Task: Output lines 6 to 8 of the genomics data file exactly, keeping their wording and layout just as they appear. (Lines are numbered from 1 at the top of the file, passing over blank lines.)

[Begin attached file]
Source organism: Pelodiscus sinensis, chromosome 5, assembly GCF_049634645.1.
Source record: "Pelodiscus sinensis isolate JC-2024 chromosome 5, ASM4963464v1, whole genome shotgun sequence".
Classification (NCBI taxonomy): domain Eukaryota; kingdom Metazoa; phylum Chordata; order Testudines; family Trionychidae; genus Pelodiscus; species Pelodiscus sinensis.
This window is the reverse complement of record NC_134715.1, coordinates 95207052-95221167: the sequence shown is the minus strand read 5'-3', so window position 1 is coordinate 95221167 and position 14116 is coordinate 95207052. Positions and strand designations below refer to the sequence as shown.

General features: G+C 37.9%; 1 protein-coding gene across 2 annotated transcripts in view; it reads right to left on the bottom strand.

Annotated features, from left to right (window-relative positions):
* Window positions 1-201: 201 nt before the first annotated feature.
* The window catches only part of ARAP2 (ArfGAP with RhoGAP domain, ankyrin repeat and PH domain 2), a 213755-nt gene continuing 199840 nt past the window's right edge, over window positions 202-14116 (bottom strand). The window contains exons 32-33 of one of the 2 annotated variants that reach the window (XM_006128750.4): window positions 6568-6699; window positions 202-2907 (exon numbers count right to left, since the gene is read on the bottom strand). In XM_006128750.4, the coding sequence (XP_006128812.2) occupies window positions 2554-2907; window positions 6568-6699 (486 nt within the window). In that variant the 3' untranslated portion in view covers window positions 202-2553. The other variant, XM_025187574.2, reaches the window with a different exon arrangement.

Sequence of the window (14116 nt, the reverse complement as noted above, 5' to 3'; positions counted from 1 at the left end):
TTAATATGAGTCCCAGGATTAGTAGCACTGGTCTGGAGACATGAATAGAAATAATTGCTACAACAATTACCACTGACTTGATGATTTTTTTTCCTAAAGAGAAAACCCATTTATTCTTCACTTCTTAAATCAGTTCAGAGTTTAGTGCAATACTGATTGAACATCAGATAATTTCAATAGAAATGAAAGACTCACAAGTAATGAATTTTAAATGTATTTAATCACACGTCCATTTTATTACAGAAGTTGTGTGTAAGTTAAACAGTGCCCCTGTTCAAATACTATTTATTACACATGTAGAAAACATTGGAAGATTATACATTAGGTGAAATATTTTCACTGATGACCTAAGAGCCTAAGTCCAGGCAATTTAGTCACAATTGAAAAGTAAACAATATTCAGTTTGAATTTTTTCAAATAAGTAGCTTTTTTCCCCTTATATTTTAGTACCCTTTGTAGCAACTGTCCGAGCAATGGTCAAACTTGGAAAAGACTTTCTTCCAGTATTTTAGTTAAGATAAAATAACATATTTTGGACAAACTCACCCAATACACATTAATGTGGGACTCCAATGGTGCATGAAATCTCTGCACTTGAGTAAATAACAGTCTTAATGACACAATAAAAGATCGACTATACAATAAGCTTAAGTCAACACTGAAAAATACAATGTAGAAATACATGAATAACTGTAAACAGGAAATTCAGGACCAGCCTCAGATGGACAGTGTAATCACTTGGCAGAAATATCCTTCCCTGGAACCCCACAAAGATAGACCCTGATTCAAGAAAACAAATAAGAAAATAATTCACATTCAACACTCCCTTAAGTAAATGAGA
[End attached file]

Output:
Annotated features, from left to right (window-relative positions):
* Window positions 1-201: 201 nt before the first annotated feature.
* The window catches only part of ARAP2 (ArfGAP with RhoGAP domain, ankyrin repeat and PH domain 2), a 213755-nt gene continuing 199840 nt past the window's right edge, over window positions 202-14116 (bottom strand). The window contains exons 32-33 of one of the 2 annotated variants that reach the window (XM_006128750.4): window positions 6568-6699; window positions 202-2907 (exon numbers count right to left, since the gene is read on the bottom strand). In XM_006128750.4, the coding sequence (XP_006128812.2) occupies window positions 2554-2907; window positions 6568-6699 (486 nt within the window). In that variant the 3' untranslated portion in view covers window positions 202-2553. The other variant, XM_025187574.2, reaches the window with a different exon arrangement.